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2004 Symposium
(30th Annual Symposium)

Minerals of Skarns

September 24-26, 2004

The symposium is scheduled for September 24-26 and will be held at the Red Lion Motel at Kelso, WA.  The Pacific Northwest Chapter has reached another milestone this year with our 30th annual Symposium.  (See the article in the July-August "Rocks and Minerals" by Bill Dameron)

The theme this year is "Minerals of Skarns" and we have confirmed renowned and excellent speakers:

  • Ray Grant will be presenting his experiences in Russia, highlighted by a presentation on skarn deposits of Dal'negorsk.
  • Jeffery Scovil will be providing a photo tour of specimens from skarns. And a second presentation will be a set of mineral photos that will appear in an up coming mineral book about the Houston Mineral Museum.
  • Don Grybeck, a PNWFM member, has also volunteered to give a presentation on the Lost River Skarns in Alaska.

Symposium Committee Members:
     
Chairperson
    Aaron Weiting
    pdxpounder@hotmail.com
Registration
    Jade Weiting
    pdxpounder@hotmail.com
Facilities Coordinator
    Sharleen Harvey
    bill-sharleenharvey@worldnet.att.net
Set up / Tear down / Audio
    Wes Gannaway
    debnwes@comcast.net
Speakers / MC
    Aaron Weiting
    pdxpounder@hotmail.com
Micromounters Program
    Bob Meyer
    pyrite111@aol.com
Dealers
    Rudy Tschernich
    tschernich@msn.com
T-Shirt Design and Production
    Jade Weiting and John Lindell
   
Displays
    Bob Meyer
    pyrite111@aol.com
Publicity
    Aaron and Jade Weiting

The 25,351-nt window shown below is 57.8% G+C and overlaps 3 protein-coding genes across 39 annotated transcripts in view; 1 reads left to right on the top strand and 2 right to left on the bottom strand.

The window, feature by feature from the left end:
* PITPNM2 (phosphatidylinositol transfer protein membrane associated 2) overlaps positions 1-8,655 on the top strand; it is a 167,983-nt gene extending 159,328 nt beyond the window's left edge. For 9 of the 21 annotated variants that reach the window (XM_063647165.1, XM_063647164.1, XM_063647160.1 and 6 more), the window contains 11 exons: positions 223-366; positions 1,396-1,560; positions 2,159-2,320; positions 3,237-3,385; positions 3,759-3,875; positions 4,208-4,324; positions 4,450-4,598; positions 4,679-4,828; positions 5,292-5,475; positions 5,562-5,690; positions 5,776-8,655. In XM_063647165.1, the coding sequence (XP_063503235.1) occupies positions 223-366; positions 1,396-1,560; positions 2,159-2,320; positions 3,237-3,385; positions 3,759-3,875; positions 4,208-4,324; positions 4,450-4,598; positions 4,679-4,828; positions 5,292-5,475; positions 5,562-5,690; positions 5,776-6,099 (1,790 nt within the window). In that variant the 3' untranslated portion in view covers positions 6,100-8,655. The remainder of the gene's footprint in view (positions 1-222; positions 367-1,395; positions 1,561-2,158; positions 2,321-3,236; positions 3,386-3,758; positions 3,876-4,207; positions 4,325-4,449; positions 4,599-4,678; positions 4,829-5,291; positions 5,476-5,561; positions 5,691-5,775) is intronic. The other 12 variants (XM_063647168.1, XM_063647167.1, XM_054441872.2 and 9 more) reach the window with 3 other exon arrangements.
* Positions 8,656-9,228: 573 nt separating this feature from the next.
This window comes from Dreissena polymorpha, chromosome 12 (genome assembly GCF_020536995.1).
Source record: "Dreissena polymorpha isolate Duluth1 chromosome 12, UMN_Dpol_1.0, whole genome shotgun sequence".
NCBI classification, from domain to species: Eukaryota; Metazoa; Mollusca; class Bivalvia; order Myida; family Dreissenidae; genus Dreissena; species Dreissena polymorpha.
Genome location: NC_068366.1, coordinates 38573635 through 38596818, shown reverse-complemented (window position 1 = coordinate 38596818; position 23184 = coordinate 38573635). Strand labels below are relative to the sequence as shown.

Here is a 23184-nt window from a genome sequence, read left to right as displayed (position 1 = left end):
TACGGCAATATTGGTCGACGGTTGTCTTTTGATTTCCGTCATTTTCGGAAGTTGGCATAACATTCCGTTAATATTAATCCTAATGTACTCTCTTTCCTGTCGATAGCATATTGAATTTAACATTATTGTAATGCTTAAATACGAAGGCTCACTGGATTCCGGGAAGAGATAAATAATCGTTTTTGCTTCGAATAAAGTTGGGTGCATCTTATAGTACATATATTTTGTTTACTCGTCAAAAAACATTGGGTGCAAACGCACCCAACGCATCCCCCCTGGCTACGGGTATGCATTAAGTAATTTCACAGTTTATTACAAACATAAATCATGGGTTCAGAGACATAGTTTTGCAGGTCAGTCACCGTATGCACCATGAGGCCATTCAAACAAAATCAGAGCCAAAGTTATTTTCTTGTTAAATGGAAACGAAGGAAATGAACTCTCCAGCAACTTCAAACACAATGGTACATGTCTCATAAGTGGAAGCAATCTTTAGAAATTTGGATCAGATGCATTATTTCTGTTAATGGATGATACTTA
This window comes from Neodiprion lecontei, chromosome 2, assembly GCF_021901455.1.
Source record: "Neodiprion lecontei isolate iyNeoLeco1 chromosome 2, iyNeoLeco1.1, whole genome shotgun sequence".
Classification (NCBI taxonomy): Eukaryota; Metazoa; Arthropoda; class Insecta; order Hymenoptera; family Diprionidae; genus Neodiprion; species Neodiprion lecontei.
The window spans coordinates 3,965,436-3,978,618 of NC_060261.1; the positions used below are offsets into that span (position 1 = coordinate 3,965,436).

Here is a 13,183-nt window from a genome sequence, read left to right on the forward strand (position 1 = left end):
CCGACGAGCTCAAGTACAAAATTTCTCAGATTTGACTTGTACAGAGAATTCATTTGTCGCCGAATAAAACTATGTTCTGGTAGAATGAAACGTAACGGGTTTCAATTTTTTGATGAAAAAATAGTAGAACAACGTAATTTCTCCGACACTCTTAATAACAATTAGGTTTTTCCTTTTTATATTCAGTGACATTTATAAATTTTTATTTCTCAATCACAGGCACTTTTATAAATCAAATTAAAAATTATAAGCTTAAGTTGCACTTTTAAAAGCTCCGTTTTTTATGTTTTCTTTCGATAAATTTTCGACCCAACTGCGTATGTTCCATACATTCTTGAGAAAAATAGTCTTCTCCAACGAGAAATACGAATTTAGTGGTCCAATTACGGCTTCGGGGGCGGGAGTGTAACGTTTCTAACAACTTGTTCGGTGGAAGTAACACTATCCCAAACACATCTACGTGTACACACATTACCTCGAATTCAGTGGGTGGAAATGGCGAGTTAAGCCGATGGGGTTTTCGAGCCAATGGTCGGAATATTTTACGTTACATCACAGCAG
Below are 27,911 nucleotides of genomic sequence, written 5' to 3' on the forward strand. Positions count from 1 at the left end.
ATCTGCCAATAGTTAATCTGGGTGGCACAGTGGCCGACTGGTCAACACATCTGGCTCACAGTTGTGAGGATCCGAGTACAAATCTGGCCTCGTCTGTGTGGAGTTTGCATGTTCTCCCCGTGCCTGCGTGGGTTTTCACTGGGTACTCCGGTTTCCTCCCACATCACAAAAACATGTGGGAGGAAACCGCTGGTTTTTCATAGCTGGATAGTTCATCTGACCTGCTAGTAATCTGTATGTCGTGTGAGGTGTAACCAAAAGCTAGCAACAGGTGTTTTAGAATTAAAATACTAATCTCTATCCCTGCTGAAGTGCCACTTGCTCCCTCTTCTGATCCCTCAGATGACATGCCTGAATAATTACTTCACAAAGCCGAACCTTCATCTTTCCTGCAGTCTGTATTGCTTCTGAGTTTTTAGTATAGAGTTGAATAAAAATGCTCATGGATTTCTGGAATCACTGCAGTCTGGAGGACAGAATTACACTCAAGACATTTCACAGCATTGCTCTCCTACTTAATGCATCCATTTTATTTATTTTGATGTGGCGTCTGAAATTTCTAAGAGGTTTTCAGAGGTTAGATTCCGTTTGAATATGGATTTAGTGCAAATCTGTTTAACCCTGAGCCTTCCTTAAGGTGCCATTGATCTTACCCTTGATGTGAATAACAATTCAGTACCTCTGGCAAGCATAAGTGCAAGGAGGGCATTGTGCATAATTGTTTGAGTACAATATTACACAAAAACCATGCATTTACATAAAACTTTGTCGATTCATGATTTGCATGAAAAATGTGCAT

pdxpounder@hotmail.com
Auctions
    Karen and Gary Hindermanr
    gkmhind@gte.net
Competitions
    TBD
   

For those needing a refresher on what a skarn (sometimes refered to as a tectite) is, a couple of excellent websites provide detailed information.

Einauldi, et al. (1981) proposed that the term skarn be used descriptively in reference to localities characterized by a particular suite of calc-silicate minerals consisting primarily of garnet, pyroxene and amphibole.  Typically, these may form along the contacts of felsic to intermediate intrusions (such as granite or monzonite) with limey sediments (such as limestone or dolomite).  Since skarns are typically associated with intrusions, ore-bearing fluids may have also been present.  Subsequently, the topic of skarns is really a huge topic as demonstrated by the different types of economic skarn deposits presented on Dr. Meinert's web site.

 

Past Symposium Topics can be found on this link.

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